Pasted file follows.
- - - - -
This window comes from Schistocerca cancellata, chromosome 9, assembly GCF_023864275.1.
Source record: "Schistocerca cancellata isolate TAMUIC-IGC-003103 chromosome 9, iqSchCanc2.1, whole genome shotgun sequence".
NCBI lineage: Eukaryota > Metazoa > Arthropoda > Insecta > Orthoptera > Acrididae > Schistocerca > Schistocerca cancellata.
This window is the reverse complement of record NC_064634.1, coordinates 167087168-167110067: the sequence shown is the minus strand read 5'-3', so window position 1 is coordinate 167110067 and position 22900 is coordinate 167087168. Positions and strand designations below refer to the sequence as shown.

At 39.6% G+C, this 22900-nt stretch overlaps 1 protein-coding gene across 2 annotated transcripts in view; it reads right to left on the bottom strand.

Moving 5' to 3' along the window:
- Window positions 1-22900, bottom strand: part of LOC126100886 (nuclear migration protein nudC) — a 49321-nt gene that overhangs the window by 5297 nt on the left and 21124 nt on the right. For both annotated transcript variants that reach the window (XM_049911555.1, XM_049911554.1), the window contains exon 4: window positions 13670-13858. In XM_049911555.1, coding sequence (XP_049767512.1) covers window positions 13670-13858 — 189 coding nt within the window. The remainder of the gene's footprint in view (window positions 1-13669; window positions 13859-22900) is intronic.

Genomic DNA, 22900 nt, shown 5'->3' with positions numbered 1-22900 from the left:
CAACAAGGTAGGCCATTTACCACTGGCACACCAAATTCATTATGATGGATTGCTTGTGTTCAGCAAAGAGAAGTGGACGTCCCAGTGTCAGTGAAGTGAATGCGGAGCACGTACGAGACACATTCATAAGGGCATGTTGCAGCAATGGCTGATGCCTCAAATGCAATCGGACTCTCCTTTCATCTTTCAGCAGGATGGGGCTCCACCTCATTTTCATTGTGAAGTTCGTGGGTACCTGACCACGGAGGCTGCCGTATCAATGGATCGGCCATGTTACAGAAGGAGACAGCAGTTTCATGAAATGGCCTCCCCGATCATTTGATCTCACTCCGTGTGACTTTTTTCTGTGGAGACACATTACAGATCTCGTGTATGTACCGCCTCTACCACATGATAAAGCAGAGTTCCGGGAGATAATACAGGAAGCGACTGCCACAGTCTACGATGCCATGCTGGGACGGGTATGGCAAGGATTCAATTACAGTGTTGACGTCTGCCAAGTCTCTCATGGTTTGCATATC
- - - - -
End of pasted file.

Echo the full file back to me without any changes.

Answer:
This window comes from Schistocerca cancellata, chromosome 9, assembly GCF_023864275.1.
Source record: "Schistocerca cancellata isolate TAMUIC-IGC-003103 chromosome 9, iqSchCanc2.1, whole genome shotgun sequence".
NCBI lineage: Eukaryota > Metazoa > Arthropoda > Insecta > Orthoptera > Acrididae > Schistocerca > Schistocerca cancellata.
This window is the reverse complement of record NC_064634.1, coordinates 167087168-167110067: the sequence shown is the minus strand read 5'-3', so window position 1 is coordinate 167110067 and position 22900 is coordinate 167087168. Positions and strand designations below refer to the sequence as shown.

At 39.6% G+C, this 22900-nt stretch overlaps 1 protein-coding gene across 2 annotated transcripts in view; it reads right to left on the bottom strand.

Moving 5' to 3' along the window:
- Window positions 1-22900, bottom strand: part of LOC126100886 (nuclear migration protein nudC) — a 49321-nt gene that overhangs the window by 5297 nt on the left and 21124 nt on the right. For both annotated transcript variants that reach the window (XM_049911555.1, XM_049911554.1), the window contains exon 4: window positions 13670-13858. In XM_049911555.1, coding sequence (XP_049767512.1) covers window positions 13670-13858 — 189 coding nt within the window. The remainder of the gene's footprint in view (window positions 1-13669; window positions 13859-22900) is intronic.

Genomic DNA, 22900 nt, shown 5'->3' with positions numbered 1-22900 from the left:
CAACAAGGTAGGCCATTTACCACTGGCACACCAAATTCATTATGATGGATTGCTTGTGTTCAGCAAAGAGAAGTGGACGTCCCAGTGTCAGTGAAGTGAATGCGGAGCACGTACGAGACACATTCATAAGGGCATGTTGCAGCAATGGCTGATGCCTCAAATGCAATCGGACTCTCCTTTCATCTTTCAGCAGGATGGGGCTCCACCTCATTTTCATTGTGAAGTTCGTGGGTACCTGACCACGGAGGCTGCCGTATCAATGGATCGGCCATGTTACAGAAGGAGACAGCAGTTTCATGAAATGGCCTCCCCGATCATTTGATCTCACTCCGTGTGACTTTTTTCTGTGGAGACACATTACAGATCTCGTGTATGTACCGCCTCTACCACATGATAAAGCAGAGTTCCGGGAGATAATACAGGAAGCGACTGCCACAGTCTACGATGCCATGCTGGGACGGGTATGGCAAGGATTCAATTACAGTGTTGACGTCTGCCAAGTCTCTCATGGTTTGCATATC